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How to Produce Corporate Video

Corporate video is one of the kinds that Iíve been doing most everyday. If you are making your own videos as a hobby, you may not have much corporate projects in hands. But if you are a video editor in a production house like myself, you will agree with me that lots of companies are searching around for quality services to produce their corporate videos.

Itís rather safe to say that every company needs a corporate video, regardless whether itís multinational or a small one-man operation. The image a good corporate video can bring to a company is far behind what you can tell your clients verbally. And this small sales person will reside on your clientís table for quite a while reminding them your services.

Make a really good one for yourself first if you are tapping into video production business. Even if you are going to start with simple projects such as wedding videos, you still need that.

But the fact is that only a few companies actually have a corporate video. The majority either donít realize the power of corporate video or donít have the budget/time to produce one. Itís your task to convince them that they should have.

I must admit that itís quite difficult to get a corporate video job if you donít have a production house, either you own it or you work for it, to support you. Itís not because you donít have the capability, but because normal businessmen donít trust individuals easily.

How to market yourself in this business is out of range of this book. Yet you should know that you already have all the equipment (namely digital camcorder, video capture card with firewire port and a computer) and skills (since you have this book) to produce professional corporate video. What you donít have is just that full gear studio to show off to your client. But the quality, especially creative side, of a video does not necessarily have direct relation to how expensive your system is.

Of course, Iím not implying that you can get a job from Microsoft someday. Big companies donít even consider shooting on any videotapes, DV, Betacam, Digital Beta, as an option. They shoot on film. Forget about it for now.

Whatever media you use, the principles of video editing remain the same. Are you a professional video editor in a production house? Or trying to edit your first home video in basement? You will find the suggestions here helpful in some way.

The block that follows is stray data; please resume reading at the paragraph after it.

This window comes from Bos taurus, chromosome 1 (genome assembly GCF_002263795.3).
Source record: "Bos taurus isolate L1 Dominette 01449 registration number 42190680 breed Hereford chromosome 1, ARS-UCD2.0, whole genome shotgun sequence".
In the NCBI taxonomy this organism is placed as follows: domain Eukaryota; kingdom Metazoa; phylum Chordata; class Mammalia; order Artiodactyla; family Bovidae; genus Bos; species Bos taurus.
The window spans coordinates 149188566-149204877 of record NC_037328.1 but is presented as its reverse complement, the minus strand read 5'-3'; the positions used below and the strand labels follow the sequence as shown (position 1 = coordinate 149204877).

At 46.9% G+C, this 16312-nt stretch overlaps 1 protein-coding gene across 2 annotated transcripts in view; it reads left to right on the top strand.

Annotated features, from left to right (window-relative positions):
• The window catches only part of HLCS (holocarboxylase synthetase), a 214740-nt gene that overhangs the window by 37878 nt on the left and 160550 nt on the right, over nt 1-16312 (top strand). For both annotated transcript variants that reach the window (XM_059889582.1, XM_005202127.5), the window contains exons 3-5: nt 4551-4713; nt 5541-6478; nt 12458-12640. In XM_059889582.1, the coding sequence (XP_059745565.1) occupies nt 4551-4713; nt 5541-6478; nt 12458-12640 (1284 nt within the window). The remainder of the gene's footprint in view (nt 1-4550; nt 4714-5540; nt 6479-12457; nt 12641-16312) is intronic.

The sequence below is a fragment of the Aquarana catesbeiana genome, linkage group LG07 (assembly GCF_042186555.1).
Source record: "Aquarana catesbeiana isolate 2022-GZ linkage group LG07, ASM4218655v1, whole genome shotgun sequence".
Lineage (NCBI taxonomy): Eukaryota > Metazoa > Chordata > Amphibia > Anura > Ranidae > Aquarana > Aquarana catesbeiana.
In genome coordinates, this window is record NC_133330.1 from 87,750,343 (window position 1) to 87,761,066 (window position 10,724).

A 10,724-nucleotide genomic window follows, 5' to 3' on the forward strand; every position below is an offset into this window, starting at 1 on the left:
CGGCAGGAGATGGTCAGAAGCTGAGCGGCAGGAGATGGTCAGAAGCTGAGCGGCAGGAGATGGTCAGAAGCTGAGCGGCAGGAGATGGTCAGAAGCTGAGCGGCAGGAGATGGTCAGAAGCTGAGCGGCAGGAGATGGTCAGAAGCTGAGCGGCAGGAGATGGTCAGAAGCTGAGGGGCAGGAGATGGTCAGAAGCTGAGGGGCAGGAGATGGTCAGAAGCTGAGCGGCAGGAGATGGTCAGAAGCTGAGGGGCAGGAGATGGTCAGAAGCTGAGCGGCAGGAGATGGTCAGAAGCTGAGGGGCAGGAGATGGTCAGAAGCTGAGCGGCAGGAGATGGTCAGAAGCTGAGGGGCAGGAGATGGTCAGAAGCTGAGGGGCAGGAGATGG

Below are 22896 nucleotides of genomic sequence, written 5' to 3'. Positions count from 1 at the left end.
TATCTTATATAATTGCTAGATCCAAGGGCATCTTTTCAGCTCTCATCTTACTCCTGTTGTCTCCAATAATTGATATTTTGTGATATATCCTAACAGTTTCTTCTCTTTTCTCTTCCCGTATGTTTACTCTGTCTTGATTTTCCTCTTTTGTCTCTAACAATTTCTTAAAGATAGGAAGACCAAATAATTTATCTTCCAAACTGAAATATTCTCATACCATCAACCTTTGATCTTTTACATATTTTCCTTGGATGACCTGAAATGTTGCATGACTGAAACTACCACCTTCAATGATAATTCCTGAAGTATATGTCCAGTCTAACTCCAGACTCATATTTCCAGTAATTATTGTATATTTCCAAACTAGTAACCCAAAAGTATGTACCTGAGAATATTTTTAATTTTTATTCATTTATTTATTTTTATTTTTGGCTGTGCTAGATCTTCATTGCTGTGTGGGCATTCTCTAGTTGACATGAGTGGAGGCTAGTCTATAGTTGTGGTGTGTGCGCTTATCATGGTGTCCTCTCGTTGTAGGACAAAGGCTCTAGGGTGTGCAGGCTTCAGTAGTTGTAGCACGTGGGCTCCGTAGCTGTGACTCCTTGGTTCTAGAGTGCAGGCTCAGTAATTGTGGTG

Some tips and suggestions here:

Maintain the quality of image as high as possible.

Corporate clients would like to see crisp images. If you are using DV and firewire card, that would not be a big problem since your video will always remain in digital domain which means there is no generation lost from digital-analog or analog-digital conversion. If you have to go through any analog process, such as downloading to analog tapes, reduce the times to minimum. Or better, avoid it at all except for downloading the final video.

Render multilayered visuals in one go.

In any cases, render multilayered visuals in one go. Every time you render something, the image will get compressed once hence get one generation lost. If you want to add in extra layers on top of a rendered multilayer clip, re-render the whole thing from bottom again. Donít just render another layer onto an already-rendered clip. Otherwise, your images will be getting blurrier and blurrier as you render them.

If you edit your own videos at home, you have an advantage here over other fellow editors in big production house. You run several necessary softwares and finish everything on the same computer. You have full controls over the whole production procedure.

In a production house, itís possible that different task is handled by different people on different machines. And all these machines are not compatible with each other in terms of video file format. As a result, semi-finished product has to be transferred back and forth between workstations using videotapes. The image quality suffers.

Make the structure of your video definite.

History of the company, R&D capability, customer support, management team, mission statementÖ Donít mix them up. Focus on one single topic in one segment. Itís advisable to let the audience recognize different segments clearly. After viewing your video, the audience should be able to tell the main points you want them to know.

Arrange the segments in a logical way if possible.

Some considerations are quite obvious. For example, it makes sense to talk about future vision after companyís history. Sometimes the choices are subtler.

More Video Types

Music Video
TV Commercials
Home Video
Wedding Video
TV Drama
Stage Show
Documentary Video
Showreel & Demo Reel
Online/Web Video

 

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